Maya’s dad couldn’t be more proud of his little girl than he is now. He’s seen her go through many things she shouldn’t have to face; like abandoning the others in her family for safety, as well as dealing with her genetic condition that left her unable to walk. But through all the struggles she has had to face, Maya has overcome the obstacles more enthusiastically than could be imagined.
Although Maya has the prosthetics she needs, there are still issues she needs to face. For one, her mother, and five other siblings, who were lucky enough to not have congenial amputation like their sister and father, are still stuck in Syria. Hopefully, once the civil war is resolved, either the rest of her family can join Maya and her father in Istanbul, or the two of them can return home to see them.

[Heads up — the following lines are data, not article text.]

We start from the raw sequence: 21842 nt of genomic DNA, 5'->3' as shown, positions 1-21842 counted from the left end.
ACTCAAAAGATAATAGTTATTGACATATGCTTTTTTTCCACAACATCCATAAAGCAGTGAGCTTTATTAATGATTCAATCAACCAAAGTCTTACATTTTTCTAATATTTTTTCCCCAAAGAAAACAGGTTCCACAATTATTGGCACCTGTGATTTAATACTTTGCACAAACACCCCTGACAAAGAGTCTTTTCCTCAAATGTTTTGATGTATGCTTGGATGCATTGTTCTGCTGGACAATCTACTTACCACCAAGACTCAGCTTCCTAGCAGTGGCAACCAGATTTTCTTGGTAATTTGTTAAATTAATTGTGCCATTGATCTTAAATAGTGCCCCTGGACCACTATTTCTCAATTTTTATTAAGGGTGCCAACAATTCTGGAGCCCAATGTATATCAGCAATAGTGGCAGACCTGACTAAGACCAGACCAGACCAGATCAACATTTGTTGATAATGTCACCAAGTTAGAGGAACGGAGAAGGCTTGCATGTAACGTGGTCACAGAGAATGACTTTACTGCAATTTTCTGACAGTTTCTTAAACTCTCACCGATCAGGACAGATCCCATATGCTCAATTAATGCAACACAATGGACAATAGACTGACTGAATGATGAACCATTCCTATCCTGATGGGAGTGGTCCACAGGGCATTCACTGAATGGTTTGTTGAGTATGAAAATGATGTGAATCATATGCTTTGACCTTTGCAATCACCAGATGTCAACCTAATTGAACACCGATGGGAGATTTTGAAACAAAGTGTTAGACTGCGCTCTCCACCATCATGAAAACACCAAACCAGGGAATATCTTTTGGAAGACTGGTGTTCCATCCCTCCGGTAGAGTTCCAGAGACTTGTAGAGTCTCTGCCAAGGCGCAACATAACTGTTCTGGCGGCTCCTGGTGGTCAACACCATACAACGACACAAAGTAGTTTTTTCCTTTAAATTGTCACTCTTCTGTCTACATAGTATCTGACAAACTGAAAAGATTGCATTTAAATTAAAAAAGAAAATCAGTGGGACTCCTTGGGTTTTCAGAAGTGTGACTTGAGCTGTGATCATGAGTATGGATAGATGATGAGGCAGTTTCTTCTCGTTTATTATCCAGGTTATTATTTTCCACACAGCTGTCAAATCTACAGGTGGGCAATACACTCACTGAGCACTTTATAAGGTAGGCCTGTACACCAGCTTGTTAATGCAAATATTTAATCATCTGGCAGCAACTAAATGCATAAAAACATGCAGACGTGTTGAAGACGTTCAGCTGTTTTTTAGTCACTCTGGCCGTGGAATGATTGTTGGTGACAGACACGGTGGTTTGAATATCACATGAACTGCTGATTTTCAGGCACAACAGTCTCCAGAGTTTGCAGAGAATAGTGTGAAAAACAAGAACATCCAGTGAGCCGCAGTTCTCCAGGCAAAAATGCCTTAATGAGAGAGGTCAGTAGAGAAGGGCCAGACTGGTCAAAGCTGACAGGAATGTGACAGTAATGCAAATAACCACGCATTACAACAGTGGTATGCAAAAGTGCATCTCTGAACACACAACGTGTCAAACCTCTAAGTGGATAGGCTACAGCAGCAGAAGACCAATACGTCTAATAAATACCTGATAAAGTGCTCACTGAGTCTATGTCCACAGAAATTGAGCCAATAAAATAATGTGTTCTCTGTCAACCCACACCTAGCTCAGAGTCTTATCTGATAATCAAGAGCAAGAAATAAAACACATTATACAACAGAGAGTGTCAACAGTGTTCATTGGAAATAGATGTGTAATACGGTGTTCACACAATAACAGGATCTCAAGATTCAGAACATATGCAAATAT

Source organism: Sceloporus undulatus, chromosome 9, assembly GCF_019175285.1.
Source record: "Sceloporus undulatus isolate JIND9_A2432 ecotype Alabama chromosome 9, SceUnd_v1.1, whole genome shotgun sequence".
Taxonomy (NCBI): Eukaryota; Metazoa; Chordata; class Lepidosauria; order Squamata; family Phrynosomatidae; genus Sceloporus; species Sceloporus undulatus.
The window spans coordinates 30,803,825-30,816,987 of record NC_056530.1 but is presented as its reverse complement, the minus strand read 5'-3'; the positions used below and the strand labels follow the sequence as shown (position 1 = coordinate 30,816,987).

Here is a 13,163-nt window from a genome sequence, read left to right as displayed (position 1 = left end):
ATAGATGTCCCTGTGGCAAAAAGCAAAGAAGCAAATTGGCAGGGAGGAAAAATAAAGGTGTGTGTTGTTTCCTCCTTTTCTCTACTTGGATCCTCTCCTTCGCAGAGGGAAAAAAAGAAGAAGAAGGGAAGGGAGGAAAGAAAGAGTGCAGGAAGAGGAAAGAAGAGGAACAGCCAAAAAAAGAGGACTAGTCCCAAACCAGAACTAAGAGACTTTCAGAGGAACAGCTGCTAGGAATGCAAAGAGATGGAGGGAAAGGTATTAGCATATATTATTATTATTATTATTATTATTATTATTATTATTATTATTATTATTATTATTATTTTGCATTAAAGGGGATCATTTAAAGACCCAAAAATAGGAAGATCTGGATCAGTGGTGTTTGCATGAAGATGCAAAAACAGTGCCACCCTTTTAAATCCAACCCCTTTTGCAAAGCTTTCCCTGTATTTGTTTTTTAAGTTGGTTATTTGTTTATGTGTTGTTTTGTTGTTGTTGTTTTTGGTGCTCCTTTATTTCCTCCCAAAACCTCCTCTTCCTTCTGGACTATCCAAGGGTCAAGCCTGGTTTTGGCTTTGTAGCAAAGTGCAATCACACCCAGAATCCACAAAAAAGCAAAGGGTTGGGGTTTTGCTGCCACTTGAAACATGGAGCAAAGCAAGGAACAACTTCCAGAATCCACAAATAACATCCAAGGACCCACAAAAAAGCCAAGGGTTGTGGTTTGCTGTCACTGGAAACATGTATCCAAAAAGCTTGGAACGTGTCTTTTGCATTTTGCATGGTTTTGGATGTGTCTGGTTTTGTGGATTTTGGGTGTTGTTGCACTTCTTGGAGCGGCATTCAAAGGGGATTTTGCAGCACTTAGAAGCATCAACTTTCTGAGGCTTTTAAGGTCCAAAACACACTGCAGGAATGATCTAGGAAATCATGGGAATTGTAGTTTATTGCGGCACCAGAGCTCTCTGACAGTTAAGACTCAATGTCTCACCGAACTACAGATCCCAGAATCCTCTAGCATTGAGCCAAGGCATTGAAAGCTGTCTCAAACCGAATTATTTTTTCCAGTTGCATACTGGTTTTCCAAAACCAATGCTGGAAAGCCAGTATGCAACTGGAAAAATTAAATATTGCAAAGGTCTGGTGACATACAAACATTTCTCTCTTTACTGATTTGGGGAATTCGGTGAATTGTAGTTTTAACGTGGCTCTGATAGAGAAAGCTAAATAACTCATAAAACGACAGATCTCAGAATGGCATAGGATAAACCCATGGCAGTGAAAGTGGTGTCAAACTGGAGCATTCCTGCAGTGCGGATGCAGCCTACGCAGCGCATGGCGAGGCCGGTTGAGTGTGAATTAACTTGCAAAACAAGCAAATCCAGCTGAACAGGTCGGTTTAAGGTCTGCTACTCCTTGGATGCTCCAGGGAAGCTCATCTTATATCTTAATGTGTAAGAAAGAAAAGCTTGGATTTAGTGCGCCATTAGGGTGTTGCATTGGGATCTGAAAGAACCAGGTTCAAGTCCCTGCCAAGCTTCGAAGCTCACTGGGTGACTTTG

Since the Syrian civil war began, many peace efforts have been made; including influence from other counties. In particular, the United Nations has helped the refugees who have fled the war-torn area; and both the U.S. and Russia have attempted to calm the area. Local ceasefires have been organized in the later years of the war, and some areas have settled; no longer physically battling for their beliefs.